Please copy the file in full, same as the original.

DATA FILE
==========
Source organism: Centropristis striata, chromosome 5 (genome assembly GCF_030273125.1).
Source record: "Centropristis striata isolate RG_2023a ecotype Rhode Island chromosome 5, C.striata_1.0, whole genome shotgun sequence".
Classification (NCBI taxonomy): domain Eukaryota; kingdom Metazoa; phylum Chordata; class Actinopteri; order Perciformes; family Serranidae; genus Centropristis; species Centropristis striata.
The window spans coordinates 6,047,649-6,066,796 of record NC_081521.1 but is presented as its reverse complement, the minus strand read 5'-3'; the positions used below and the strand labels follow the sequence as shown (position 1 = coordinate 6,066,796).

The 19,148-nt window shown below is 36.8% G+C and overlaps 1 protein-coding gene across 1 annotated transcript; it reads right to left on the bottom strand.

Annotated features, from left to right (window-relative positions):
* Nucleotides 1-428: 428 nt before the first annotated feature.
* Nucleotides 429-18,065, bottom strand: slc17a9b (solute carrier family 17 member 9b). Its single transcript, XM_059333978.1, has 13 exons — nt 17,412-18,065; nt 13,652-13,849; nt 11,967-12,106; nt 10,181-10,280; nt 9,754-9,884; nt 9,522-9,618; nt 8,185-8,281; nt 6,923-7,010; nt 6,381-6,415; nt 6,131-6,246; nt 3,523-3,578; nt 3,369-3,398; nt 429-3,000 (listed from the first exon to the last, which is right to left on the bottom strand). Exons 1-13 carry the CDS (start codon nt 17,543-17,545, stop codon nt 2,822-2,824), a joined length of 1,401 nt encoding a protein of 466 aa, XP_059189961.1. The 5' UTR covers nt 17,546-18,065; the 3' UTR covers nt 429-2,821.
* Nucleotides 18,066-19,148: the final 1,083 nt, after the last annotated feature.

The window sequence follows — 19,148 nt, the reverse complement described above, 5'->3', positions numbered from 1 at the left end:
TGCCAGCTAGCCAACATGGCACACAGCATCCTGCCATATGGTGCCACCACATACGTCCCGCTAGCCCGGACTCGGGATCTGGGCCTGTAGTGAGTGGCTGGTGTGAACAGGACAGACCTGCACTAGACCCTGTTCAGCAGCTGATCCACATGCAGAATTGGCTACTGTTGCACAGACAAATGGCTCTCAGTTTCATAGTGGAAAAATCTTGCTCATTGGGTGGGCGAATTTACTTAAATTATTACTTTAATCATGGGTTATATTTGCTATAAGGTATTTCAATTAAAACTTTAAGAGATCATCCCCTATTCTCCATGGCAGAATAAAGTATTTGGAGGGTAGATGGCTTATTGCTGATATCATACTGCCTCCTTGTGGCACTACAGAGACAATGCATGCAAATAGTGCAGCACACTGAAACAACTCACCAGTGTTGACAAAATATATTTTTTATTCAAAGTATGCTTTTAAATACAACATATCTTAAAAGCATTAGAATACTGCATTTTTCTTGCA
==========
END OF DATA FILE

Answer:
Source organism: Centropristis striata, chromosome 5 (genome assembly GCF_030273125.1).
Source record: "Centropristis striata isolate RG_2023a ecotype Rhode Island chromosome 5, C.striata_1.0, whole genome shotgun sequence".
Classification (NCBI taxonomy): domain Eukaryota; kingdom Metazoa; phylum Chordata; class Actinopteri; order Perciformes; family Serranidae; genus Centropristis; species Centropristis striata.
The window spans coordinates 6,047,649-6,066,796 of record NC_081521.1 but is presented as its reverse complement, the minus strand read 5'-3'; the positions used below and the strand labels follow the sequence as shown (position 1 = coordinate 6,066,796).

The 19,148-nt window shown below is 36.8% G+C and overlaps 1 protein-coding gene across 1 annotated transcript; it reads right to left on the bottom strand.

Annotated features, from left to right (window-relative positions):
* Nucleotides 1-428: 428 nt before the first annotated feature.
* Nucleotides 429-18,065, bottom strand: slc17a9b (solute carrier family 17 member 9b). Its single transcript, XM_059333978.1, has 13 exons — nt 17,412-18,065; nt 13,652-13,849; nt 11,967-12,106; nt 10,181-10,280; nt 9,754-9,884; nt 9,522-9,618; nt 8,185-8,281; nt 6,923-7,010; nt 6,381-6,415; nt 6,131-6,246; nt 3,523-3,578; nt 3,369-3,398; nt 429-3,000 (listed from the first exon to the last, which is right to left on the bottom strand). Exons 1-13 carry the CDS (start codon nt 17,543-17,545, stop codon nt 2,822-2,824), a joined length of 1,401 nt encoding a protein of 466 aa, XP_059189961.1. The 5' UTR covers nt 17,546-18,065; the 3' UTR covers nt 429-2,821.
* Nucleotides 18,066-19,148: the final 1,083 nt, after the last annotated feature.

The window sequence follows — 19,148 nt, the reverse complement described above, 5'->3', positions numbered from 1 at the left end:
TGCCAGCTAGCCAACATGGCACACAGCATCCTGCCATATGGTGCCACCACATACGTCCCGCTAGCCCGGACTCGGGATCTGGGCCTGTAGTGAGTGGCTGGTGTGAACAGGACAGACCTGCACTAGACCCTGTTCAGCAGCTGATCCACATGCAGAATTGGCTACTGTTGCACAGACAAATGGCTCTCAGTTTCATAGTGGAAAAATCTTGCTCATTGGGTGGGCGAATTTACTTAAATTATTACTTTAATCATGGGTTATATTTGCTATAAGGTATTTCAATTAAAACTTTAAGAGATCATCCCCTATTCTCCATGGCAGAATAAAGTATTTGGAGGGTAGATGGCTTATTGCTGATATCATACTGCCTCCTTGTGGCACTACAGAGACAATGCATGCAAATAGTGCAGCACACTGAAACAACTCACCAGTGTTGACAAAATATATTTTTTATTCAAAGTATGCTTTTAAATACAACATATCTTAAAAGCATTAGAATACTGCATTTTTCTTGCA